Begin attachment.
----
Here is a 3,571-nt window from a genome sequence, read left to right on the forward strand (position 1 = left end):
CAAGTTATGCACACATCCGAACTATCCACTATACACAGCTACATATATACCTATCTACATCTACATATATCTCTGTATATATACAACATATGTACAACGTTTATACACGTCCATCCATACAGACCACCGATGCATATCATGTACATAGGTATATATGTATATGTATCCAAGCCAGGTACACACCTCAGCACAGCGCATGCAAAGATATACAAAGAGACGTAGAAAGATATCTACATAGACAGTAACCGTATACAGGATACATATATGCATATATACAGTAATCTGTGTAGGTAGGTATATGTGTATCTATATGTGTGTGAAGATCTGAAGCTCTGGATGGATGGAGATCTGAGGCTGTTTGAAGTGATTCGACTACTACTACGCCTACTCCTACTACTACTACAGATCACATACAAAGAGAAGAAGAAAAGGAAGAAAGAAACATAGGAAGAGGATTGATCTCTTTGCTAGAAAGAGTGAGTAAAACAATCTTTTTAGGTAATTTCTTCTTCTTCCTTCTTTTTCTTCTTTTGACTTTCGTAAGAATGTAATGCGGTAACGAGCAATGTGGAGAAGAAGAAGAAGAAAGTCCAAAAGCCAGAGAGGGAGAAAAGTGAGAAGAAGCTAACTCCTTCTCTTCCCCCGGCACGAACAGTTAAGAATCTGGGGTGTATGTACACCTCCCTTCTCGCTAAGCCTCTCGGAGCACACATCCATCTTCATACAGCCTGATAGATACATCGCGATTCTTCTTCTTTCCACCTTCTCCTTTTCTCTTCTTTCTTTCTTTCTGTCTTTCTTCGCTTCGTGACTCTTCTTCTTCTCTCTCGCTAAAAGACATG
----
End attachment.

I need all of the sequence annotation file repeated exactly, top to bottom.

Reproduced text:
Here is a 3,571-nt window from a genome sequence, read left to right on the forward strand (position 1 = left end):
CAAGTTATGCACACATCCGAACTATCCACTATACACAGCTACATATATACCTATCTACATCTACATATATCTCTGTATATATACAACATATGTACAACGTTTATACACGTCCATCCATACAGACCACCGATGCATATCATGTACATAGGTATATATGTATATGTATCCAAGCCAGGTACACACCTCAGCACAGCGCATGCAAAGATATACAAAGAGACGTAGAAAGATATCTACATAGACAGTAACCGTATACAGGATACATATATGCATATATACAGTAATCTGTGTAGGTAGGTATATGTGTATCTATATGTGTGTGAAGATCTGAAGCTCTGGATGGATGGAGATCTGAGGCTGTTTGAAGTGATTCGACTACTACTACGCCTACTCCTACTACTACTACAGATCACATACAAAGAGAAGAAGAAAAGGAAGAAAGAAACATAGGAAGAGGATTGATCTCTTTGCTAGAAAGAGTGAGTAAAACAATCTTTTTAGGTAATTTCTTCTTCTTCCTTCTTTTTCTTCTTTTGACTTTCGTAAGAATGTAATGCGGTAACGAGCAATGTGGAGAAGAAGAAGAAGAAAGTCCAAAAGCCAGAGAGGGAGAAAAGTGAGAAGAAGCTAACTCCTTCTCTTCCCCCGGCACGAACAGTTAAGAATCTGGGGTGTATGTACACCTCCCTTCTCGCTAAGCCTCTCGGAGCACACATCCATCTTCATACAGCCTGATAGATACATCGCGATTCTTCTTCTTTCCACCTTCTCCTTTTCTCTTCTTTCTTTCTTTCTGTCTTTCTTCGCTTCGTGACTCTTCTTCTTCTCTCTCGCTAAAAGACATG